Police visit us while we’re cleaning milestones

Yesterday morning was the second morning this week that Reg Davis and I have been cleaning milestones in Surrey Heath.

We cleaned three, and we thought we’d done well. While brushing of the dirt and lichen of the milestone just prior to the traffic lights by the BP petrol station, a police car stopped by us. The policeman put on his hi-viz jacket and cap and came over to us. He said,

Gentlemen, we’ve had reports of people attempting to steal a milestone.

Oh, how we chuckled, and me then wittering about the history of the milestones and the Bedfont to Bagshot Turnpike Trust. Many thanks to the Surrey Policeman for joining the photo with Reg Davis.

Fully kitted out in Hi-Viz wear for milestone cleaning

I think I may have mentioned, in the past, that I’m a member of the Milestone Society – dedicated to researching and preserving milestones.

At the instigation of Reg Davis, a friend of Surrey Heath Museum, he and I have committed to clean all of the milestones in Surrey Heath. After our vigorous cleaning with a brush and soap and water, we’ll apply a coat of paint, pick out the letters in black paint, and surrounding the base of the milestone with a small amount of gravel/white stones.

When finished, they’ll look splendid. Amazingly, none of the milestones in Surrey Heath are listed, and look what happened to the one by Camberley Glass on the A30. So, think I’ll ask a question at the next Surrey Heath Council meeting to seek their commitment to acquire it for them. Neighbouring County Councils have listed the majority of their milestones.

Reg and I cleaned two milestones yesterday, this morning we’ll be out again, hoping to clean two more. Here’s the before and after photos of our work yesterday.

Photo of the week No.26: In Silvertown, 1964 by John Claridge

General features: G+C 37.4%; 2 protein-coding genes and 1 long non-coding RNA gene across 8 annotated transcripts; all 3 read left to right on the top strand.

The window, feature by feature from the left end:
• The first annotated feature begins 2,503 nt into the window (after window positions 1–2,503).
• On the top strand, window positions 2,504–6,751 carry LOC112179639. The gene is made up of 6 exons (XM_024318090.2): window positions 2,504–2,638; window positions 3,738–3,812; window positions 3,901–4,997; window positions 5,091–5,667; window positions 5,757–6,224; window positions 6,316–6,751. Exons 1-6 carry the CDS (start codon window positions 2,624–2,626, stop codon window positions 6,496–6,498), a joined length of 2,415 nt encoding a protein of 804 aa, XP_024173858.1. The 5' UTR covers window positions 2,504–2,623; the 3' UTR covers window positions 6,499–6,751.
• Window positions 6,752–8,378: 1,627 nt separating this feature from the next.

As a boy growing up in the docklands in the East End of London, John Claridge used his camera to capture the soul of the docks. His story is eloquently told in Along the Thames with John Claridge in the Spitalfields Life blog article of May 2, 2012.

Hatip: Spitalfields Life for photo

What do you know about the GHQ Line and military defences?

Explanation first. The GHQ Line [General Headquarters Line] was a defence line built in the during World War II to contain an expected German invasion.

The defence line comprised hundreds of concrete pillboxes and anti-tank defences. Here in Surrey Heath we are above the GHQ Line- see map below – though we do have a smattering of pillboxes, notably one on Deepcut Bridge Road at its junction with Old Bisley Road. As ever, wonderfully, there’s a group of people dedicated to their preservation – see the Pillbox Study Group website.

Chris Kolonko, a military heritage specialist, in his Mapping the GHQ lines in Google Earth, provides the necessary detail on the location of each of the defences. Here’s a screenshot from one of his maps. If you’re interested, you’ll find much more to discover on his maps.

Does Surrey Heath Council value its Museum?

Surrey Heath Museum is under threat. Sad but true. Click on image to find out more.

At the recent Camberley Society meeting in the Surrey Heath Council Chamber in June, ably reported on by David Chesneau in The Camberley Eye blog articles, Camberley Regeneration, and Monday’s Meeting Part II where David wrote,

What is the future of the museum? Answer – a museum service will be maintained for the foreseeable future, though the nature of this service has not been decided. The council’s wish, though, is for a “more modern facing” museum.  The council executive will be considering whether to carry out a consultation on the subject  next month.

There’s a strong belief in the value of heritage and history in Surrey Heath, evidenced by the Surrey Heath Museum and its support groups, the Heritage Gallery in the Camberley Mall, Chobham Museum, Windlesham and Camberley Camera Club, Camberley Natural History Society, and numerous other groups,

An issue that concerns the Council is Surrey Heath Museum’s low visitors numbers. Many factors contribute to this, its location in the Council Offices along with it’s difficult access, long term lack of council investment or interest in the museum.

At the Council’s Executive Meeting on 11th July the following paper was presented, and agreed. One thing to notice in the paper, is that the word MUSEUM isn’t mentioned.  A sure sign of the Council’s focus. I’ll write more in the coming days on this topic.